Comparison of pipette method and state of the art analytical techniques to determine granulometric properties of sediments and soils

  • Fruzsina Gresina Eötvös Loránd University, Faculty of Science, Department of Environmental and Landscape Geography, Budapest, Hungary; Geographical Institute, Research Centre of Astronomy and Earth Sciences, Budapest, Hungary.
Keywords: grain size analysis, laser diffraction, pipette method, particle shape


The determination of particle size distribution is a crucial issue in various fields of earth sciences (e.g., Quaternary research, sedimentology, stratigraphy, structural geology, volcanology), environmental sciences as well as diverse industrial applications (e.g., pharmaceuticals, cement industry). New measurement techniques developed as a result of industrial demands have also gained ground in environmental and Earth sciences research. The new techniques (especially laser diffraction) have enabled the particle characterisation in the broader size-range with a more detailed resolution. Still, they have to be compared with data obtained by classical methods. In light of the above, the primary aim of our research is to examine the methods of particle size determination critically. Excessive oversimplifications of particle size analyses routinely have used in paleo-environmental and paleo-climatological reconstructions, and other sedimentary studies, as well as insufficient knowledge of the background of the applied methods, distort the interpretation of the results. Over the past four decades, laser diffraction particle size analysers have proven to be practical tools of particle size characterisation. However, the shape of the natural sediment and soil particles are irregular and, therefore, affects the particle size distribution results obtained by different methods. The results of the traditional pipette method differed from laser diffraction results. The presence or absence of the pretreatments did control the differences between the two techniques. The results of Fraunhofer optical method were significantly different from Mie theory because it can detect much lower volume percentages of finer particles. Grain size results of coarse-grained samples measured by different laser diffraction devices were more comparable than the results of more clayey samples. The ratios of different sizes were changed due to the hydrochloric acid and hydrogen peroxide pretreatments. The comparison of different techniques is necessary to revaluate standards in grain size measurements which can enable the shift from conventional methods to more productive and reproducible methods. Still, light scattering techniques have not yet been able to displace classical methods in Earth sciences completely, in contrast to industrial applications.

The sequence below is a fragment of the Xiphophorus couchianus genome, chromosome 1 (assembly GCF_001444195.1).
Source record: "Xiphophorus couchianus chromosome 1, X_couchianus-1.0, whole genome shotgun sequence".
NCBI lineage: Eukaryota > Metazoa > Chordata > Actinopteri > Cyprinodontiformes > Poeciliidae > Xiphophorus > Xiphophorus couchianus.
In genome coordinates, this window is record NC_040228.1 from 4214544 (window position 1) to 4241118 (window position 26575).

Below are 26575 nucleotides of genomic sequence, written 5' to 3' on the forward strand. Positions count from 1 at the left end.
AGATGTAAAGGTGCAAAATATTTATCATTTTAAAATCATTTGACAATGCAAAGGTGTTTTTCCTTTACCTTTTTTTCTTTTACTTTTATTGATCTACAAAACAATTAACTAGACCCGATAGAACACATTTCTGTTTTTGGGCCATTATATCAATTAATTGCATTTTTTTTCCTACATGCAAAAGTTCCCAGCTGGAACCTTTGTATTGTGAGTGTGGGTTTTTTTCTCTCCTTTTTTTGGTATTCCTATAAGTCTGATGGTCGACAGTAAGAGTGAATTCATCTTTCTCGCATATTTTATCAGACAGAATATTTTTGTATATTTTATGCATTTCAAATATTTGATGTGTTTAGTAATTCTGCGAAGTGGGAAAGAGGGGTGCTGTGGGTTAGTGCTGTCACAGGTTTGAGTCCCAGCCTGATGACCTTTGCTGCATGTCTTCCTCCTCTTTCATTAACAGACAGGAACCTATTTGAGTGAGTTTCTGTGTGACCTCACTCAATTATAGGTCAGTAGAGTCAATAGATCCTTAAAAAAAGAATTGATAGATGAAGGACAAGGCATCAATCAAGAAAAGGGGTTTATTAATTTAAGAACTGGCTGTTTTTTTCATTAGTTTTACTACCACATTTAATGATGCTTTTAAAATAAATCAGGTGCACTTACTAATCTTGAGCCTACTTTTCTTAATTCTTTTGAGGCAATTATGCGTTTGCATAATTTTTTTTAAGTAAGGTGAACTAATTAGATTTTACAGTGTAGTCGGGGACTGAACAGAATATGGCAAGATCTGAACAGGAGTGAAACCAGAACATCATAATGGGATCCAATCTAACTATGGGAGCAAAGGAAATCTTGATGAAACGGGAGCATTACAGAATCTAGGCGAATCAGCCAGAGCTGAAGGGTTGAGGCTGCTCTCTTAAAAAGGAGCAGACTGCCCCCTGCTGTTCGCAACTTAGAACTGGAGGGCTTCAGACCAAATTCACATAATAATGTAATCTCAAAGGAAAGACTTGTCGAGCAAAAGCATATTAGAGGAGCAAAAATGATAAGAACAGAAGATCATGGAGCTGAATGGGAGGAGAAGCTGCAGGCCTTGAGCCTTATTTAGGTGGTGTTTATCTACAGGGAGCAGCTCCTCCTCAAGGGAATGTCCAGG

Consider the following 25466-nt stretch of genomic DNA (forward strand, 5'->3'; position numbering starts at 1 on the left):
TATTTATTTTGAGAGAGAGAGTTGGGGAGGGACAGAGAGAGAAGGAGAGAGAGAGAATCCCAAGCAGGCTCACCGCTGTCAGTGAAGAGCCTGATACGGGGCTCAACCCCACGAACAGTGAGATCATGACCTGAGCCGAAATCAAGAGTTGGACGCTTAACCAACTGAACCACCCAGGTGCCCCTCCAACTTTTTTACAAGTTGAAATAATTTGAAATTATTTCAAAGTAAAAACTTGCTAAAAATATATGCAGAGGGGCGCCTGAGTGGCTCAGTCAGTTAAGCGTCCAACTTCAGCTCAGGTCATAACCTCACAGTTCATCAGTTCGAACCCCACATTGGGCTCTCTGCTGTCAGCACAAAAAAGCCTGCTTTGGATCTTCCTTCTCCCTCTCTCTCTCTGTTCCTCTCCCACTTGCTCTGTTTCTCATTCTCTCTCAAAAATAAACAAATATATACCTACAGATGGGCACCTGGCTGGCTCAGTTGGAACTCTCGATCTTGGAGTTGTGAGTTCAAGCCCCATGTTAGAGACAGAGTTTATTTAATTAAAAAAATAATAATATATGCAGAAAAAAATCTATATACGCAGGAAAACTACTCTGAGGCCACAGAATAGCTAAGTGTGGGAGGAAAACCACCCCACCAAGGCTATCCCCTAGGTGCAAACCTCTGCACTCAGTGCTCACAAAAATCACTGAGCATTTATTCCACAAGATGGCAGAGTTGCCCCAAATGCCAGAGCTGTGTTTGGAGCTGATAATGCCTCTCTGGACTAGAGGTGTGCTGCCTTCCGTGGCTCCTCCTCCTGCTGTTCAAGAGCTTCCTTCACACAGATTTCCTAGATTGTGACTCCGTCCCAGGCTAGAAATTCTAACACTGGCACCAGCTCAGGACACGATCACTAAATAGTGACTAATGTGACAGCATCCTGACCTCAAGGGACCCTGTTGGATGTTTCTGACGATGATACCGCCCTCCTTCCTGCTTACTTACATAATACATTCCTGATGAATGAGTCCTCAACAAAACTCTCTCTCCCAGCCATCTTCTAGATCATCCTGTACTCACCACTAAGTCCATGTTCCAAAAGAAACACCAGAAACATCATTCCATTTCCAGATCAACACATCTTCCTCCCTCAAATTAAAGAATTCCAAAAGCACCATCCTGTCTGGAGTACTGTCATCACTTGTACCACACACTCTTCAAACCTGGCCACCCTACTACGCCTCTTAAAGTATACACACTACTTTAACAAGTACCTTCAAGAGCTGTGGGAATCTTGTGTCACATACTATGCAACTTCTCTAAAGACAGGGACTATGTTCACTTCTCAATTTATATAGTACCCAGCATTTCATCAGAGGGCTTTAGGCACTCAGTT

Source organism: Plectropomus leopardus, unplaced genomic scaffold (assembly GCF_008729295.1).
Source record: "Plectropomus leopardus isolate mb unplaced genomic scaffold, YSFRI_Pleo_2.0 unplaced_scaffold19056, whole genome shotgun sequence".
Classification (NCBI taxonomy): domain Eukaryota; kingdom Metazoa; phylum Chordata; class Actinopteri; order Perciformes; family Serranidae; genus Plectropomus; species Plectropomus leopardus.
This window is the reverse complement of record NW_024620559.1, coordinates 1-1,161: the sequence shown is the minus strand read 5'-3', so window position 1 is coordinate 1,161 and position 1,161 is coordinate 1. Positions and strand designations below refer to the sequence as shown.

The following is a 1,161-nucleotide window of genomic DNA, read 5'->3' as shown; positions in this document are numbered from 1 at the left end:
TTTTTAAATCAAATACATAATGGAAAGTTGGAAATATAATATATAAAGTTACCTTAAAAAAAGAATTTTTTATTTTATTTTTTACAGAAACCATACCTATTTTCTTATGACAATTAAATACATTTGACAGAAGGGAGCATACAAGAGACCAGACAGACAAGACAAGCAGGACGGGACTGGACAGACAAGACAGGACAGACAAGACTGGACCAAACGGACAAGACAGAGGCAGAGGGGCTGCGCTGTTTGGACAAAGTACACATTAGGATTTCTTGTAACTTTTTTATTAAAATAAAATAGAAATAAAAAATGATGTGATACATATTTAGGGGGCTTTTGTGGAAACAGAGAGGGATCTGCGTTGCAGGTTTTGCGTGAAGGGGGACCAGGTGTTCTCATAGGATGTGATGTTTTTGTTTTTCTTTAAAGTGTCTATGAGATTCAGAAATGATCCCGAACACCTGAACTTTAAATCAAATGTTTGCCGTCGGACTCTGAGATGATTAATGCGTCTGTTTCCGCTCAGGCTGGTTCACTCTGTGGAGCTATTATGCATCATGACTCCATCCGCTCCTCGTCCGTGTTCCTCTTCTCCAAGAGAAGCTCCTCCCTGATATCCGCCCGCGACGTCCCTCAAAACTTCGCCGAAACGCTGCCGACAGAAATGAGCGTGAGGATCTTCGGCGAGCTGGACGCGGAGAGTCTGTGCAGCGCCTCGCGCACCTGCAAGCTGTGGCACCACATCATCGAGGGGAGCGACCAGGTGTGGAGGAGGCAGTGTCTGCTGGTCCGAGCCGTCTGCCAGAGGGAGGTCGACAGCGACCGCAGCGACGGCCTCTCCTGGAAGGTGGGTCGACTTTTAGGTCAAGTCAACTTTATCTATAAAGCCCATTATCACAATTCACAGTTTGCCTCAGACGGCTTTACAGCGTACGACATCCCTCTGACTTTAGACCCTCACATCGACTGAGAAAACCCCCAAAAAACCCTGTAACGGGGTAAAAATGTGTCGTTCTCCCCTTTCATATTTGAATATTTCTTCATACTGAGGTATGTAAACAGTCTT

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How to Cite
GresinaF. (2020). Comparison of pipette method and state of the art analytical techniques to determine granulometric properties of sediments and soils. Hungarian Geographical Bulletin, 69(1), 27-39.